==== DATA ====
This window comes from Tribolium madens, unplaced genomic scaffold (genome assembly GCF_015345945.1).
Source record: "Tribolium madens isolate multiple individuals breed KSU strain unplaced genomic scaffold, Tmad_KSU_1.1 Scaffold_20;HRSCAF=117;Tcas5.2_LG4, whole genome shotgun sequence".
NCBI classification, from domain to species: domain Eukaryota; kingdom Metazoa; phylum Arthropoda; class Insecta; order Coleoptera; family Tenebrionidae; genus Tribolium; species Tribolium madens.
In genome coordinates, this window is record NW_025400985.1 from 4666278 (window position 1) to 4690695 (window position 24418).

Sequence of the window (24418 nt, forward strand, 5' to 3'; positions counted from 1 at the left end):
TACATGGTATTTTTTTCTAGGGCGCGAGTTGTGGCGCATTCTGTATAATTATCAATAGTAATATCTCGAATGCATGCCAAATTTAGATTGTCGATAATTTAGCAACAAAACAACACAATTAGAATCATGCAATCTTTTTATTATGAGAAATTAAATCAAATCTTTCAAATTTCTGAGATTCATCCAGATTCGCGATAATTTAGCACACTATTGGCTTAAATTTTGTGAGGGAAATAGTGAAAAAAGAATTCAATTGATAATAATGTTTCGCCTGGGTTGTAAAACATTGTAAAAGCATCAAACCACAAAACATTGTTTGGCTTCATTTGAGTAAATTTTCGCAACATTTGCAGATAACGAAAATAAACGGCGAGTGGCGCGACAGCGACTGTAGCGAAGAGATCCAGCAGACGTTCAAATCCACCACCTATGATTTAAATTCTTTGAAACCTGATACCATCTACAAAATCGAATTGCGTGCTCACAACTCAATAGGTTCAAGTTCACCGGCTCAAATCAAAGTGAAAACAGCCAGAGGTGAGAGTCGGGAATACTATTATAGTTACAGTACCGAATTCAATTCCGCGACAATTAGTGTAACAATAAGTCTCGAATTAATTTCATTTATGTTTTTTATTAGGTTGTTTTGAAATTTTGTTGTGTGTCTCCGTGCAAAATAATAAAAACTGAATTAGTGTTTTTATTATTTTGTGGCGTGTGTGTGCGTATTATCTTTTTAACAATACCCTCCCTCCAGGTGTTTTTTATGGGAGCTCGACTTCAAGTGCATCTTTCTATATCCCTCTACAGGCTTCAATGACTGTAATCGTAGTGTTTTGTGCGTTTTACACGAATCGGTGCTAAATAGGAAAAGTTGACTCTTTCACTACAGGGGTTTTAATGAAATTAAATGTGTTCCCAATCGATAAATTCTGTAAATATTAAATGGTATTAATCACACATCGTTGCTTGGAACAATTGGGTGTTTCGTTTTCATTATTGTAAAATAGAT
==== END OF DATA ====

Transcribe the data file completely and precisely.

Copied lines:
This window comes from Tribolium madens, unplaced genomic scaffold (genome assembly GCF_015345945.1).
Source record: "Tribolium madens isolate multiple individuals breed KSU strain unplaced genomic scaffold, Tmad_KSU_1.1 Scaffold_20;HRSCAF=117;Tcas5.2_LG4, whole genome shotgun sequence".
NCBI classification, from domain to species: domain Eukaryota; kingdom Metazoa; phylum Arthropoda; class Insecta; order Coleoptera; family Tenebrionidae; genus Tribolium; species Tribolium madens.
In genome coordinates, this window is record NW_025400985.1 from 4666278 (window position 1) to 4690695 (window position 24418).

Sequence of the window (24418 nt, forward strand, 5' to 3'; positions counted from 1 at the left end):
TACATGGTATTTTTTTCTAGGGCGCGAGTTGTGGCGCATTCTGTATAATTATCAATAGTAATATCTCGAATGCATGCCAAATTTAGATTGTCGATAATTTAGCAACAAAACAACACAATTAGAATCATGCAATCTTTTTATTATGAGAAATTAAATCAAATCTTTCAAATTTCTGAGATTCATCCAGATTCGCGATAATTTAGCACACTATTGGCTTAAATTTTGTGAGGGAAATAGTGAAAAAAGAATTCAATTGATAATAATGTTTCGCCTGGGTTGTAAAACATTGTAAAAGCATCAAACCACAAAACATTGTTTGGCTTCATTTGAGTAAATTTTCGCAACATTTGCAGATAACGAAAATAAACGGCGAGTGGCGCGACAGCGACTGTAGCGAAGAGATCCAGCAGACGTTCAAATCCACCACCTATGATTTAAATTCTTTGAAACCTGATACCATCTACAAAATCGAATTGCGTGCTCACAACTCAATAGGTTCAAGTTCACCGGCTCAAATCAAAGTGAAAACAGCCAGAGGTGAGAGTCGGGAATACTATTATAGTTACAGTACCGAATTCAATTCCGCGACAATTAGTGTAACAATAAGTCTCGAATTAATTTCATTTATGTTTTTTATTAGGTTGTTTTGAAATTTTGTTGTGTGTCTCCGTGCAAAATAATAAAAACTGAATTAGTGTTTTTATTATTTTGTGGCGTGTGTGTGCGTATTATCTTTTTAACAATACCCTCCCTCCAGGTGTTTTTTATGGGAGCTCGACTTCAAGTGCATCTTTCTATATCCCTCTACAGGCTTCAATGACTGTAATCGTAGTGTTTTGTGCGTTTTACACGAATCGGTGCTAAATAGGAAAAGTTGACTCTTTCACTACAGGGGTTTTAATGAAATTAAATGTGTTCCCAATCGATAAATTCTGTAAATATTAAATGGTATTAATCACACATCGTTGCTTGGAACAATTGGGTGTTTCGTTTTCATTATTGTAAAATAGAT